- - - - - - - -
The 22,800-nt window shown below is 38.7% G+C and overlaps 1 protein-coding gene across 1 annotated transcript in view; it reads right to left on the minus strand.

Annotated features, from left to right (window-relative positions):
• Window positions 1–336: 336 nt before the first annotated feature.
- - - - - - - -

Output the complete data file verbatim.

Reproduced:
The 22,800-nt window shown below is 38.7% G+C and overlaps 1 protein-coding gene across 1 annotated transcript in view; it reads right to left on the minus strand.

Annotated features, from left to right (window-relative positions):
• Window positions 1–336: 336 nt before the first annotated feature.